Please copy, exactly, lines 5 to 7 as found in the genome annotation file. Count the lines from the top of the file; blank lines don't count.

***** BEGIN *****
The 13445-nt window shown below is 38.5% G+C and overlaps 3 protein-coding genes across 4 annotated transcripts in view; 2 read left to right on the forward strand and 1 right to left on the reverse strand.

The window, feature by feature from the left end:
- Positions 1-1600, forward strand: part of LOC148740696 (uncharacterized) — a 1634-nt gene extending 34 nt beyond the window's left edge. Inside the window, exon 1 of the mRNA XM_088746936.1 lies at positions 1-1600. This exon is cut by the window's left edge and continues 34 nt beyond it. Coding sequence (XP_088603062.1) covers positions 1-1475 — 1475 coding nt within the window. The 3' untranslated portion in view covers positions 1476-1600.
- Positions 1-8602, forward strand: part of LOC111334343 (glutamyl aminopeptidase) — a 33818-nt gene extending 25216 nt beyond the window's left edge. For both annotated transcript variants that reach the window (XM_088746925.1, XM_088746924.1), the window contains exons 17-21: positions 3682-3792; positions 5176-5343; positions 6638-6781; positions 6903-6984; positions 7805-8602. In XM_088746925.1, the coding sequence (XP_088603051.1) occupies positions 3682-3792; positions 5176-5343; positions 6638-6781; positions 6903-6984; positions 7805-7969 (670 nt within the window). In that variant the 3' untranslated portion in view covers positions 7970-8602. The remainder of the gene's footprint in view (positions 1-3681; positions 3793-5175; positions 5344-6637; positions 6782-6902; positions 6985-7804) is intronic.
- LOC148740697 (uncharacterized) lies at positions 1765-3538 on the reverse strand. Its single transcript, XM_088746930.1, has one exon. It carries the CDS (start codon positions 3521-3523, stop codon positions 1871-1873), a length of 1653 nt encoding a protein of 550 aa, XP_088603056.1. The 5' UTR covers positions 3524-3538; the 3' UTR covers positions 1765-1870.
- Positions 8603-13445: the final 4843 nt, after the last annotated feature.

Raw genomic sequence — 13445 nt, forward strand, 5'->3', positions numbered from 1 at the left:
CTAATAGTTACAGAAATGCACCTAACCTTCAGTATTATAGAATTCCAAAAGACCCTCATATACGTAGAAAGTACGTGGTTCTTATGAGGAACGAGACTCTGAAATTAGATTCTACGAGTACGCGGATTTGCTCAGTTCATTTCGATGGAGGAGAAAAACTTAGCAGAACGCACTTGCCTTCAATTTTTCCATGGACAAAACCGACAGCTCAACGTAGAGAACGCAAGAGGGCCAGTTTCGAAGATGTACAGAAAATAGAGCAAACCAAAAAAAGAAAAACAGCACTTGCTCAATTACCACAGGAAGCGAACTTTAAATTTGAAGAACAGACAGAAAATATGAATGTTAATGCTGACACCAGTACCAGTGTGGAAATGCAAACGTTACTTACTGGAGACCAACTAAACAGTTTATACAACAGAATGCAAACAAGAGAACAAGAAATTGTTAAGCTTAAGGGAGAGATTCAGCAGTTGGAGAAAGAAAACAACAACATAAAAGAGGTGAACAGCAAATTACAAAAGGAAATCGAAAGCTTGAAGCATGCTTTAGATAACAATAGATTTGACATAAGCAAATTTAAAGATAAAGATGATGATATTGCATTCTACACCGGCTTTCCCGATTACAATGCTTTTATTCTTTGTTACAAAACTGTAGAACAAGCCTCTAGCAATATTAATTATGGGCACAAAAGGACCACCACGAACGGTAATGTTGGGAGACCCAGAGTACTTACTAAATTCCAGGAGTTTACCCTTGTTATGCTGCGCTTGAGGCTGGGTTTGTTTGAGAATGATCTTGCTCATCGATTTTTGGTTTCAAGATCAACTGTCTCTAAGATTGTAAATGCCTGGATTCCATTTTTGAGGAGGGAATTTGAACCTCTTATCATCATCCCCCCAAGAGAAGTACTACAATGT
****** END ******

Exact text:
- LOC148740697 (uncharacterized) lies at positions 1765-3538 on the reverse strand. Its single transcript, XM_088746930.1, has one exon. It carries the CDS (start codon positions 3521-3523, stop codon positions 1871-1873), a length of 1653 nt encoding a protein of 550 aa, XP_088603056.1. The 5' UTR covers positions 3524-3538; the 3' UTR covers positions 1765-1870.
- Positions 8603-13445: the final 4843 nt, after the last annotated feature.

Raw genomic sequence — 13445 nt, forward strand, 5'->3', positions numbered from 1 at the left: